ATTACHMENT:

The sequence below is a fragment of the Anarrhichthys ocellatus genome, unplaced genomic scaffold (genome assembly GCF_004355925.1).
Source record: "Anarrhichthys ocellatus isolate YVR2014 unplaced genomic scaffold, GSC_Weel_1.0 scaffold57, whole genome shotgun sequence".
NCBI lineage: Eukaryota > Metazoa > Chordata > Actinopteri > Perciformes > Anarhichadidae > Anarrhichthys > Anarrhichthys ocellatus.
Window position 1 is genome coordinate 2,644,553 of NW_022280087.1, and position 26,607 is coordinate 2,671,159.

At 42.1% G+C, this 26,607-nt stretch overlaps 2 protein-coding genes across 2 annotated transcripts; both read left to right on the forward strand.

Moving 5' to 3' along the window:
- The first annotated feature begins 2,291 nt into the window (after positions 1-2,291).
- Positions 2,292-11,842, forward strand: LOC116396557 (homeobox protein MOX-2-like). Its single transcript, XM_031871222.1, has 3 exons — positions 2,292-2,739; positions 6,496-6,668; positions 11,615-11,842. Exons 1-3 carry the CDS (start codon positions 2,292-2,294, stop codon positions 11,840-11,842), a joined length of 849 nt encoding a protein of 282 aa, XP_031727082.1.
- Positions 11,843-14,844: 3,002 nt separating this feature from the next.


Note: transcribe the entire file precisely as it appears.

The sequence below is a fragment of the Anarrhichthys ocellatus genome, unplaced genomic scaffold (genome assembly GCF_004355925.1).
Source record: "Anarrhichthys ocellatus isolate YVR2014 unplaced genomic scaffold, GSC_Weel_1.0 scaffold57, whole genome shotgun sequence".
NCBI lineage: Eukaryota > Metazoa > Chordata > Actinopteri > Perciformes > Anarhichadidae > Anarrhichthys > Anarrhichthys ocellatus.
Window position 1 is genome coordinate 2,644,553 of NW_022280087.1, and position 26,607 is coordinate 2,671,159.

At 42.1% G+C, this 26,607-nt stretch overlaps 2 protein-coding genes across 2 annotated transcripts; both read left to right on the forward strand.

Moving 5' to 3' along the window:
- The first annotated feature begins 2,291 nt into the window (after positions 1-2,291).
- Positions 2,292-11,842, forward strand: LOC116396557 (homeobox protein MOX-2-like). Its single transcript, XM_031871222.1, has 3 exons — positions 2,292-2,739; positions 6,496-6,668; positions 11,615-11,842. Exons 1-3 carry the CDS (start codon positions 2,292-2,294, stop codon positions 11,840-11,842), a joined length of 849 nt encoding a protein of 282 aa, XP_031727082.1.
- Positions 11,843-14,844: 3,002 nt separating this feature from the next.